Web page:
What sorts of issues would you like the new commissioner to address?

glennhoffmania

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On the topic of stadiums, they should require bullpens to be in separate enclosed areas as opposed to along the foul lines.  It's ridiculous to me that a team would build a stadium and not allocate some space for bullpens.
 

geoduck no quahog

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grimshaw said:
I never understood why not all the stadiums since the early 90's (Toronto/Baltimore) didn't have retractable roofs either to avoid all the PPD's or fan discomfort.  I'm especially talking Minnesota, Texas, Miami, Houston etc. I understand it adds greatly to the expense, but  how do you explain Yankee Stadium???.  Cleveland had 1000 fans the other day for game 1 of a doubleheader and ratings take a big dump.  Plus the players union hates double headers...
 
This is a ridiculously absurd comment.
 
You might as well say "No more ballparks in urban environments", unless you want horrible stadiums like the one in Toronto. The only retractable roofs that make aesthetic sense are ones where the roof retracts completely off the field (for example, Safeco). In order to do that  you need 1/3 more real estate than a normal park (or a railroad right of way, like Seattle) - which means no more Camden Yards, Target Fields, Tiger Stadiums, Pittsburgh, etc.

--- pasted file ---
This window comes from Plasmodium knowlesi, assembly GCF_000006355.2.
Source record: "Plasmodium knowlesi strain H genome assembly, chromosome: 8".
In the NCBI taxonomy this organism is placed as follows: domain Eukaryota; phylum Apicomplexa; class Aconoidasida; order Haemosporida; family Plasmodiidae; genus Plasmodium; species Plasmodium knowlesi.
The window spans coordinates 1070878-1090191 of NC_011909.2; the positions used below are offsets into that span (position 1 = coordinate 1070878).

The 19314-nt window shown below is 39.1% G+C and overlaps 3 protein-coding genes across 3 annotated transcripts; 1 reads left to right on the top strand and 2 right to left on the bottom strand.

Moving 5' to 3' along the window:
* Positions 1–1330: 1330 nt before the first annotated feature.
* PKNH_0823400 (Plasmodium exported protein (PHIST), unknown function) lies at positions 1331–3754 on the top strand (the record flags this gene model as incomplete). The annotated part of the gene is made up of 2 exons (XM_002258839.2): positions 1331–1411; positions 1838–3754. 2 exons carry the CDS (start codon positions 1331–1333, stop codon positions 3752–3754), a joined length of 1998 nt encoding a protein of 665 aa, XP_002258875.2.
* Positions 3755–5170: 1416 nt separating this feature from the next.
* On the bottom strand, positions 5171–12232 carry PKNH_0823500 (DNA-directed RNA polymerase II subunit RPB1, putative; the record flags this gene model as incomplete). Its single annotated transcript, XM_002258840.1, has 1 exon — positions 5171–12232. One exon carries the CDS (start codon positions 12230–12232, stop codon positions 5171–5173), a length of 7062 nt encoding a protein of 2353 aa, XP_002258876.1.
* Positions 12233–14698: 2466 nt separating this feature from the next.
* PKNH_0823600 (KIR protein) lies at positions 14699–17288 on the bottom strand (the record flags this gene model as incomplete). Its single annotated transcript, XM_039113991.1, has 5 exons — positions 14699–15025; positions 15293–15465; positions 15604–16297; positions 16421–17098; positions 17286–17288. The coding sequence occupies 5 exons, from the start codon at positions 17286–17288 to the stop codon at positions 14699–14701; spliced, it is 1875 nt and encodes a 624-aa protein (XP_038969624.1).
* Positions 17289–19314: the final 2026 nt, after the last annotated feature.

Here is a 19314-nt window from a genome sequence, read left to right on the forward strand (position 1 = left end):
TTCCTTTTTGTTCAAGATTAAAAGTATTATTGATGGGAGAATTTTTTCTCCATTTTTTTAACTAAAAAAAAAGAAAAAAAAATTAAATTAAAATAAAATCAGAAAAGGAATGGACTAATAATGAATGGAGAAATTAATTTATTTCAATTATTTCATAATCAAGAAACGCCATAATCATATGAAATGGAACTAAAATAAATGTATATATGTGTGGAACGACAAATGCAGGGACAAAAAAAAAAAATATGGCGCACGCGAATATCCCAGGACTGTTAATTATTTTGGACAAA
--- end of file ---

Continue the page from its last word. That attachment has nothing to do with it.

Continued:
Baseball's made to be played outdoors and weather has always been a factor. Fun fact: Safeco's roof (really, just a retractable umbrella) is among the least used in all of baseball, and cost more than $70M to install...and it's one of the cheaper roofs around.
 

grimshaw

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geoduck no quahog said:
 
This is a ridiculously absurd comment.
 
You might as well say "No more ballparks in urban environments", unless you want horrible stadiums like the one in Toronto. The only retractable roofs that make aesthetic sense are ones where the roof retracts completely off the field (for example, Safeco). In order to do that  you need 1/3 more real estate than a normal park (or a railroad right of way, like Seattle) - which means no more Camden Yards, Target Fields, Tiger Stadiums, Pittsburgh, etc.
 
Baseball's made to be played outdoors and weather has always been a factor. Fun fact: Safeco's roof (really, just a retractable umbrella) is among the least used in all of baseball, and cost more than $70M to install...and it's one of the cheaper roofs around.
''Ridiculously absurd'' seems a bit of an exaggeration since it wasn't exactly a statement but a question.  Keep that in your pocket for something that is.
 
 The average Yankee and Red Sox ticket price is around $50.  One game of ticket sales for the Yankees is = $2,550,000, and one game for the Red Sox is $1,907,000.  If there are 10 home games at each of those stadiums per year where the weather is cold, drizzly, crappy what have you, those stadiums are maybe half full or less, as I mentioned in the Indians game example. it isn't going to take very long to make back that 70 million in total revenue over a few years.  Granted many of those tickets have been sold anyhow but that doesn't account for any penny not used on tickets, or viewers tuning out during rain delays
 
The point about real estate is valid, though I don't think you can say for certain that every one of those cold weather cities wouldn't have had room for them.
 
Baseball was meant to be played outdoors, until the Astros decided it wasn't, back in the 60's, and several teams have followed suit.
 

jimc